How is the runner length tuned to provide additional airflow? In addition to providing a simple airflow path to the combustion chamber, the intake runner (combined with the head port) provides additional cylinder filling by way of both an inertial and reflected wave ram tuning. The inertial wave cylinder filling happens when the downward movement of the pistons (and open intake valve) creates a vacuum, which initiates movement of the air column. If timed properly (determined by the length and inside diameter of the inlet tract), the inertia of the air column can improve cylinder filling beyond the vacuum created by the downward moving of the piston.
The reflected wave provides additional cylinder filing as well, but by a different means. The reflected wave happens when the intake valve opens to create a negative pressure wave. This negative pressure wave travels out away from the valve until finally arriving at the common plenum. The negative pressure wave expands out into the open plenum. The expansion of the negative pressure wave creates a low-pressure area that is quickly filled. The filling of the void creates a positive pressure wave, which then travels back down the intake port and into the combustion chamber, improving cylinder filling.
While both inertia and reflected wave ram tuning improve cylinder filling, the key is timing. The pressure waves must arrive at the proper time to maximize cylinder filling. Obviously they must also not overlap or work against each other (where a positive pressure wave is effectively cancelled out by a negative one). The runner length (and diameter) help determine when (in the rpm range) these forms of cylinder filling become effective. Since the pressure waves run through the intake runners (and head port) at the speed of sound, altering the distance changes the travel time through the port. The travel time can also be altered (to a lesser extent) with changes in temperature and pressure. If the runner length is properly tuned, the motor will realize not only the airflow drawn in by way of the vacuum created by the downward moving piston, but also the mild supercharging effect that comes from the inertial and reflected wave tuning.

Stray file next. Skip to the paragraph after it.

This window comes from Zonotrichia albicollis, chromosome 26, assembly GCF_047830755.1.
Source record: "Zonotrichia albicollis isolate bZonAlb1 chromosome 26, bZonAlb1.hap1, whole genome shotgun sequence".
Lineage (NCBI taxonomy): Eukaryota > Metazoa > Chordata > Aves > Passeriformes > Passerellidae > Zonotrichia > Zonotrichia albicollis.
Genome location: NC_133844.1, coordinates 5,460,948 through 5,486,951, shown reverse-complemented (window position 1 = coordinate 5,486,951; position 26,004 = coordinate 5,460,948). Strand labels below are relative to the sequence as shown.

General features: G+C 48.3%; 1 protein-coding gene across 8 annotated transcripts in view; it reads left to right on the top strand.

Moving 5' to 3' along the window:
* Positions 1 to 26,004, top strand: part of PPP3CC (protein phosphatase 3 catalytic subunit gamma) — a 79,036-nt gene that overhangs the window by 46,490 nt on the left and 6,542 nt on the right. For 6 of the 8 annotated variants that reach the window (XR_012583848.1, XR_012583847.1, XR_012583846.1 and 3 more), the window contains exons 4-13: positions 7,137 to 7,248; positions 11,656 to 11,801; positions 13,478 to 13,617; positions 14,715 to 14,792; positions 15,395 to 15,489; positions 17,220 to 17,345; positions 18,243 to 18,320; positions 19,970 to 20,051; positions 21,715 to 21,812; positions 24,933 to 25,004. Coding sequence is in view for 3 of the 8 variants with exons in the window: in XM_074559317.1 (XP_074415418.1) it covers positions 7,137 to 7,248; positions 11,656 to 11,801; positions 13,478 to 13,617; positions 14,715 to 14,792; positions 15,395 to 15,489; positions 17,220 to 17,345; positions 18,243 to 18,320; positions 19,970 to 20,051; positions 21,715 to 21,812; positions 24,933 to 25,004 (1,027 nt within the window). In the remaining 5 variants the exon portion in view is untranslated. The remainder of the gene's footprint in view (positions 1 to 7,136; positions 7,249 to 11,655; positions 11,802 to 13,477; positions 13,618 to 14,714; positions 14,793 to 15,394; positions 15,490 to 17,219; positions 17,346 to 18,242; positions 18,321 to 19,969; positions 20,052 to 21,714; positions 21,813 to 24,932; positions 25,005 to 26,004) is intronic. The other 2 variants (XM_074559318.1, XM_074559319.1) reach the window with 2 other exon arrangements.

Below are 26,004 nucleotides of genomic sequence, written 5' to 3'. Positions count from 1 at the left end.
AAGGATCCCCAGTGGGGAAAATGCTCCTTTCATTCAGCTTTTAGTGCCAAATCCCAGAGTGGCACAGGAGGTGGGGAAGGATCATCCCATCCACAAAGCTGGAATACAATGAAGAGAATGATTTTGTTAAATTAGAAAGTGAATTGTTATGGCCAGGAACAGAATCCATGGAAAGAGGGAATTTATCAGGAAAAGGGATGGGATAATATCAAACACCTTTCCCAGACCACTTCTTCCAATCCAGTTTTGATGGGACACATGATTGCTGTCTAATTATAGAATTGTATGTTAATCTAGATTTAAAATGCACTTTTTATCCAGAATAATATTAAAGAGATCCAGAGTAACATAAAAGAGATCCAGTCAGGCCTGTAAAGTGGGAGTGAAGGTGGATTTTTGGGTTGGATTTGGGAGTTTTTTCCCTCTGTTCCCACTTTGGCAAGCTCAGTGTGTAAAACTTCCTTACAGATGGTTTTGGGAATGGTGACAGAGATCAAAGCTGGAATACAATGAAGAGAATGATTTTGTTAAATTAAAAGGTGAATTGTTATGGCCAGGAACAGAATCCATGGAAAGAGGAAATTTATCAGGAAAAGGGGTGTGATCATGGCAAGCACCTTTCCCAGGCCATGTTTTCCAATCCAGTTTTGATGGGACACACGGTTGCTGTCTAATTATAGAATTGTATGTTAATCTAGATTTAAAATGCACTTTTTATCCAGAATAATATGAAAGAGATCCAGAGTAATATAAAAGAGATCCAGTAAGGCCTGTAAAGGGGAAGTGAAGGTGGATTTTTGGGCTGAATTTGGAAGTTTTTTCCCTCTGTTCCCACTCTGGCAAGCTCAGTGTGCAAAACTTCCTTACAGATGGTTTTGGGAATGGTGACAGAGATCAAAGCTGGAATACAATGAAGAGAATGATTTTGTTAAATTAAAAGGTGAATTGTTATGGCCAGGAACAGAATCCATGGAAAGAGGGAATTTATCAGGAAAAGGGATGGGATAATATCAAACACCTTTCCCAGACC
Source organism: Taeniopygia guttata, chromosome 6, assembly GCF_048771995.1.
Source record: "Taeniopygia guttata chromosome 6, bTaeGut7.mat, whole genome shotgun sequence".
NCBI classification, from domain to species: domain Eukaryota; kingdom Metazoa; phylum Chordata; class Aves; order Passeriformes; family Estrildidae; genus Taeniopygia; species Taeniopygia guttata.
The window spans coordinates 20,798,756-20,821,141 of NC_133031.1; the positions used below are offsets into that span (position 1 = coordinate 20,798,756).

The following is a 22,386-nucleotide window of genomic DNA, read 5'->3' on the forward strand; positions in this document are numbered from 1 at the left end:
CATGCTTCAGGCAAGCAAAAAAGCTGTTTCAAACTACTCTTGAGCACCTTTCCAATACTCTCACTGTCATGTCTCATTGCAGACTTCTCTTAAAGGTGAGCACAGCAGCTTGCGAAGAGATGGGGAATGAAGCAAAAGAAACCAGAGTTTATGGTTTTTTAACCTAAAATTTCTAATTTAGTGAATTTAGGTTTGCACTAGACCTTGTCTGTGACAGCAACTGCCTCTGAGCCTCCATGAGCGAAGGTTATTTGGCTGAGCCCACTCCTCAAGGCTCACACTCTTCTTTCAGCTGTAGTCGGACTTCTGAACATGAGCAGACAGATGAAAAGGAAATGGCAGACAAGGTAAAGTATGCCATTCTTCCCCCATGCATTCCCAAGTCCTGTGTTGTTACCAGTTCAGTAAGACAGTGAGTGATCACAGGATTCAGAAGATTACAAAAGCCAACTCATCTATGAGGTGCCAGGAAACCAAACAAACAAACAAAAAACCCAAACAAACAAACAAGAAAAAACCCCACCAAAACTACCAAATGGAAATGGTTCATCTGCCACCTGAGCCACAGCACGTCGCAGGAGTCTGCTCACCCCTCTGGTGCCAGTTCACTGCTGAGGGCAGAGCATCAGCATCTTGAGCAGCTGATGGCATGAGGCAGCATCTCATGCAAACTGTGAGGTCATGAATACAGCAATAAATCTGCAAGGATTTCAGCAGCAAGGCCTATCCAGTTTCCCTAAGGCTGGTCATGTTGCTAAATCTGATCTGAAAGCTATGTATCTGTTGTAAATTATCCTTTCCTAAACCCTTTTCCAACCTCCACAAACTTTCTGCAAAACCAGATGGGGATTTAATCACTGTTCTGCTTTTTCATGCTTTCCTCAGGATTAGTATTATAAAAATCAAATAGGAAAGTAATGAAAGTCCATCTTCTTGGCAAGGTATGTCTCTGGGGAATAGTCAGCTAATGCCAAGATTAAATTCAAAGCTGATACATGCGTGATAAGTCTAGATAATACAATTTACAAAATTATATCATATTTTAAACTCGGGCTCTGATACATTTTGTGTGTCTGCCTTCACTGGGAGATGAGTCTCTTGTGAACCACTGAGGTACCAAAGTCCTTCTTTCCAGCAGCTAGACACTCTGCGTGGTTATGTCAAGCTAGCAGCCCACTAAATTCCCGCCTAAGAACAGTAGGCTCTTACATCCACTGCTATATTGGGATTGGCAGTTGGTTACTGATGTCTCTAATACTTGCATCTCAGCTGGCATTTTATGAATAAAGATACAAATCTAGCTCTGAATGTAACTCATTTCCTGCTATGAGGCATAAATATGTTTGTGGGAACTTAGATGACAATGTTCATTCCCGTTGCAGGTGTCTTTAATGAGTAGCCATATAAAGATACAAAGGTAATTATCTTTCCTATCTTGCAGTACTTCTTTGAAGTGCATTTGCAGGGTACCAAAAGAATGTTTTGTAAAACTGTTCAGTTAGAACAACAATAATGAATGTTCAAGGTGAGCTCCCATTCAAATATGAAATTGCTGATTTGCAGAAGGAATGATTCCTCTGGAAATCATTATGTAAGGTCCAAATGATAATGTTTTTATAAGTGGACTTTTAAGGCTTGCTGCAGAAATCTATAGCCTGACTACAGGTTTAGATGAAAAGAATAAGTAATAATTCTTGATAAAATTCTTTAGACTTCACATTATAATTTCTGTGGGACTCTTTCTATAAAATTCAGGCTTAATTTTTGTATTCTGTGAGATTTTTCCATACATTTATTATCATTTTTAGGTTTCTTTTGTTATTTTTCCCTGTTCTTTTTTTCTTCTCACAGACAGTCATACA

A third form of wave tuning is called Helmholtz resonance. This deals with the resonance of the common plenum and tuned length of inlet tubing (from the air filter to the intake manifold). Once excited, the common plenum resonates at a given frequency. These resonance waves can be used to bombard the intake valve with additional pressure, once again assuming the tuned frequency coincides with the effective operating speed of the motor. Note that these forms of ram tuning are irrespective of the airflow potential of the port and function even in boosted applications.
While we have simply scratched the surface of the intake manifold, it should be clear that the proper design is much more complicated than simply building runners connected to a common plenum fed by a throttle body. Obviously computer simulations can be used to design an intake manifold for a given application, but given the complex nature and sheer number of pressure waves involved (most intake modeling is done with a single-cylinder motor), the final testing almost always involves actual dyno testing. Though it is possible to determine (or design) the effective operating range of the intake manifold runner length, diameter, and plenum, what effect does the design have at other engine speeds? Is the area under the curve sufficient? Are there any undesirable dips or peak? These are questions that only the dyno can answer effectively. Thus a proper intake design should see plenty of dyno time before being finalized. Obviously it would be nice if the same intake fit properly, bolted up to all the original hardware and looking like a proper performance piece.